The most provocative and potentially most dangerous economic policy initiative of the Obama administration is only now beginning to attract coverage — its proposal to shut down Boeing's second 787 Dreamliner plant in right-to-work South Carolina in mid-stream (after hundreds of millions of dollars have already been spent) in order to confine Boeing's new airplane construction to a union state (Washington).
There is much convincing analysis that the National Labor Relations Board has no authority or precedent for doing this. What needs to be examined is whether the move in fact is not also unconstitutional as a frontal assault on a central building block of our national economy.
When most people think of the commerce clause of the Constitution, they think of how much power it authorizes Congress to legislate over the American economy. Does it, to take a current example, support the individual mandate in the Obama health care legislation? Most people do not think about an equally important but little (publicly) understood aspect — namely, the "dormant" (or "negative") commerce clause. This is the part of the Constitution most responsible for our vibrant economy.
This central pillar of our economic system was developed early in our history by Chief Justice John Marshall. The great British historian Paul Johnson has observed that Marshall's rulings "formed a firm legal basis on which entrepreneurial capitalism could flourish mightily. There has been nothing to rival [this[...]] in the entire world history of jurisprudence — countless millions of ordinary American enjoy affluent today because" of Marshall. His rulings established that, even in the absence of federal legislation banning state interference with the internal market of the U.S., the commerce clause itself prohibits state interference with the free flow of commerce.
What relevance does this doctrine have in the current Boeing controversy? What the Obama administration is asserting is that, even though Boeing has added jobs to the initial Dreamliner production line in Washington state and its union agreement there allows for new investment elsewhere, it cannot expand production in a second line in South Carolina — because that would be a violation of the labor laws as an unfair labor activity against the union in Washington.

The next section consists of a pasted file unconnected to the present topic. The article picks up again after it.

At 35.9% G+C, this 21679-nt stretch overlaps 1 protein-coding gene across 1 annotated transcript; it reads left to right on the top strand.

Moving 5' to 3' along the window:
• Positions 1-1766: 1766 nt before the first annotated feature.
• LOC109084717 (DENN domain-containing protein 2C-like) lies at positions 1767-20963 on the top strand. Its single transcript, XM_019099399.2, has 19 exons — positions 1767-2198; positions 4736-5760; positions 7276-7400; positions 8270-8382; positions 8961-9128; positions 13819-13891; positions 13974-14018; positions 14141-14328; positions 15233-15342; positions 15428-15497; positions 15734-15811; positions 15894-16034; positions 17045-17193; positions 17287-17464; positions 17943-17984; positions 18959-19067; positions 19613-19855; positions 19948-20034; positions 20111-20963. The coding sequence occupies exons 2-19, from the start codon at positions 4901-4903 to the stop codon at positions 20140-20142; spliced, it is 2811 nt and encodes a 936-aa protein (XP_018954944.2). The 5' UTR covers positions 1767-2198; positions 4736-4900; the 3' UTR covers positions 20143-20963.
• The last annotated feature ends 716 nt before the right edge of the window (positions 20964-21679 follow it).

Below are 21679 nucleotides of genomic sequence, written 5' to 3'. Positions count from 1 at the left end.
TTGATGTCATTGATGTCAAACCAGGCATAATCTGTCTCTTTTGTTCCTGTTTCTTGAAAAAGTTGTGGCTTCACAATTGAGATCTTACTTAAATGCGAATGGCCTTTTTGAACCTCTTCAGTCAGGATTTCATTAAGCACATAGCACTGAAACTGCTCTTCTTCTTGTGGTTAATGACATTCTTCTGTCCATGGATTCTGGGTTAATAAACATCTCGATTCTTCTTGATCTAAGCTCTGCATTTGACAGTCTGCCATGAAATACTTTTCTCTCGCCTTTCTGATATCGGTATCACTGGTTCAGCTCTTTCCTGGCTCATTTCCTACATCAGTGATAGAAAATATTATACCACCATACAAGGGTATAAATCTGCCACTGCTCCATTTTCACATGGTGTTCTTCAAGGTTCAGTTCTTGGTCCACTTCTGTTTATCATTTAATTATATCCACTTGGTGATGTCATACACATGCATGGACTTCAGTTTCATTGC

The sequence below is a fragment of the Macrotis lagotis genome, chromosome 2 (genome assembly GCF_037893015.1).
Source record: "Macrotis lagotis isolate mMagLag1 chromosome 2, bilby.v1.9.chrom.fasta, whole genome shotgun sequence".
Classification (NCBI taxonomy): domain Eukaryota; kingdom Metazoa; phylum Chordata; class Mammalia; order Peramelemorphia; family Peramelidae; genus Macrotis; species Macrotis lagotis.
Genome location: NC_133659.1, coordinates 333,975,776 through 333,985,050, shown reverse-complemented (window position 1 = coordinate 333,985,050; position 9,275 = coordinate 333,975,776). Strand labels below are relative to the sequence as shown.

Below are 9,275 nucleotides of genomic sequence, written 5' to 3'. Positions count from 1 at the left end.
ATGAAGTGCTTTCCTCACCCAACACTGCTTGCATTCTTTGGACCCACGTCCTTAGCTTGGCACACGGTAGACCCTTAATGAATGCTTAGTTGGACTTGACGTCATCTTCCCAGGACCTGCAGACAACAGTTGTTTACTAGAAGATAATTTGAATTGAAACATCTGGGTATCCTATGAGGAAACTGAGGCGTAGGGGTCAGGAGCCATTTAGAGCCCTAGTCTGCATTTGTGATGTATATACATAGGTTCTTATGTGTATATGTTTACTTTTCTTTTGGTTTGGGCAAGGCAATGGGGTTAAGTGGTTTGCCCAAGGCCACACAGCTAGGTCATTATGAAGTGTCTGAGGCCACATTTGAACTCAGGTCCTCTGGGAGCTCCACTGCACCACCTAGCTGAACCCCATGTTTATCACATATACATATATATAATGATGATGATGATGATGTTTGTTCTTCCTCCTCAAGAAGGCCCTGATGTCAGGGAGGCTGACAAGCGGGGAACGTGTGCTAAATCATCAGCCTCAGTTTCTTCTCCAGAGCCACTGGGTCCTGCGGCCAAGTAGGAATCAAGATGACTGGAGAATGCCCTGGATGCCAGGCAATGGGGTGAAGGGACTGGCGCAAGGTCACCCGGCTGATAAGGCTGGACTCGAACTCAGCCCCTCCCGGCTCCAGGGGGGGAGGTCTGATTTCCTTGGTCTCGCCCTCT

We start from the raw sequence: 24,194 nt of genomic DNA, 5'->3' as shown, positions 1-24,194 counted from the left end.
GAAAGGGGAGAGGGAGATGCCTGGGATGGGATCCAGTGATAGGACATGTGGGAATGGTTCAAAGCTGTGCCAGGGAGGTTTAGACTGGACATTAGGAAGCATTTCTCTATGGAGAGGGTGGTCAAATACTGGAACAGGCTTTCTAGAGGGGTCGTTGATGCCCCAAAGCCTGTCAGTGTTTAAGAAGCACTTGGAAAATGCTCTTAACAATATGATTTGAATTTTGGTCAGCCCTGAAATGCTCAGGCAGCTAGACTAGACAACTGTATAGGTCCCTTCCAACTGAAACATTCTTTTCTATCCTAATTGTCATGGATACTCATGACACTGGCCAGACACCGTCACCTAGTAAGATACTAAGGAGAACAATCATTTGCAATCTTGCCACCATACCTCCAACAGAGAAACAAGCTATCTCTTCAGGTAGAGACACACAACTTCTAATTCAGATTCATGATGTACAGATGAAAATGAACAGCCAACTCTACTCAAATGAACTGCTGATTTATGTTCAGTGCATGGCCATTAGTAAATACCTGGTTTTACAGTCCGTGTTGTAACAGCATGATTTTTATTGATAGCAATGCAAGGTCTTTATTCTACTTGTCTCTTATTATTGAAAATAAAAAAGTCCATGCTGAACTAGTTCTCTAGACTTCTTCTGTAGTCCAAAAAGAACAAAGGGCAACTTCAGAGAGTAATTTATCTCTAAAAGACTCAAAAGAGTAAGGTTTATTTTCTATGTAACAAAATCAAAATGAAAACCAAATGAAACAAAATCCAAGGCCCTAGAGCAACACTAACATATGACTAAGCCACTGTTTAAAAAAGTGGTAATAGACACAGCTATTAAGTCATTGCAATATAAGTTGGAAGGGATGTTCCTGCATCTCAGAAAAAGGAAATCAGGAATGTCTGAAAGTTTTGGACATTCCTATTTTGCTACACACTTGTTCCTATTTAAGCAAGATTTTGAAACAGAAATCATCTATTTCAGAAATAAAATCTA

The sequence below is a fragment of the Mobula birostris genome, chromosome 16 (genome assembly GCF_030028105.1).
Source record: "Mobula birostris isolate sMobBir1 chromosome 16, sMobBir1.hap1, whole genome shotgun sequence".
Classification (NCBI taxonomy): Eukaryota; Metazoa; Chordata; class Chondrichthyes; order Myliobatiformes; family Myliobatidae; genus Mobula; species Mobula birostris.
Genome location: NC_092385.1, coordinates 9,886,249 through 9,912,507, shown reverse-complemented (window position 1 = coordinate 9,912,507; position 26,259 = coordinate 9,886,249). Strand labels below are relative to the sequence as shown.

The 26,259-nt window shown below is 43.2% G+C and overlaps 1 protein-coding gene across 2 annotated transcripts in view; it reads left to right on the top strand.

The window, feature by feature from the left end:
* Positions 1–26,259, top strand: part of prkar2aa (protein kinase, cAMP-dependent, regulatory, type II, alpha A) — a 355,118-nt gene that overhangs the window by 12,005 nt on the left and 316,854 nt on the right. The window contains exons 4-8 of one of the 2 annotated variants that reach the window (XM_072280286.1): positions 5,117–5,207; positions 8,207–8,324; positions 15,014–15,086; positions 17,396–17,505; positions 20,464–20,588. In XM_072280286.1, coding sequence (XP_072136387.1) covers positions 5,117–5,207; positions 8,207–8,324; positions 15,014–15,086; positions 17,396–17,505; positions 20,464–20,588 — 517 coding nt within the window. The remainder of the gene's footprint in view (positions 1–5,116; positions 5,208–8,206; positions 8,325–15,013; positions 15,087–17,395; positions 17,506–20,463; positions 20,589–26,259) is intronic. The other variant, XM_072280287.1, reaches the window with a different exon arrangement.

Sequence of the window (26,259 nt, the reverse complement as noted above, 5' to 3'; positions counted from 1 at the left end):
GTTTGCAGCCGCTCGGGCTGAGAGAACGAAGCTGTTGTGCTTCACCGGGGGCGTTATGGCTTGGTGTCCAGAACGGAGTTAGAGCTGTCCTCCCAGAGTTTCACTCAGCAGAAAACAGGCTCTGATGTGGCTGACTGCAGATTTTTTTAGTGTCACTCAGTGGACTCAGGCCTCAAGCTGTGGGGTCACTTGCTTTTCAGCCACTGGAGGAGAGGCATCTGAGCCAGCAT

What this assertion amounts to is a veto given a union state over plant investment in any right-to-work state like South Carolina, one of 22 states which do not require union membership as a requirement of employment in that state. It is hard to imagine a clearer violation of a "central concern of the Framers that was an immediate reason for calling the Constitutional Convention: the conviction that in order to succeed, the new union would have to avoid tendencies toward economic Balkanization that had plagued relations among the colonies and later among the states under the Articles of Confederation," as the Supreme Court recently wrote.
It turns out, of course, that Congress has itself repeated the constitutional mandate for the purposes of this controversy in Section 14(b) of the Taft-Hartley Act of 1947, which guarantees the states' right to pass right-to-work laws like that of South Carolina. So there is a double guarantee against what the White House wants to do.
It is true that the dormant commerce clause operates primarily against the states, not the Congress, so theoretically Congress could possibly require union membership in every state. Aside from the conflict with the right to free association, this would be politically impossible.
So the NLRB is trying indirectly to let the states initiate precisely the kind of Balkanization the basic framework of the Constitution was designed to prohibit. Liberal supporters are not shy about identifying why this is so important. It is not about corporate prerogatives, they say, but about America's move to the right in the past 30 years as conservative right-to-work states have grown faster than the more liberal states in the old Northeast.
George Washington, Alexander Hamilton and John Marshall must be rolling over in their graves.
• C. Boyden Gray has served as White House counsel and as ambassador to the European Union.
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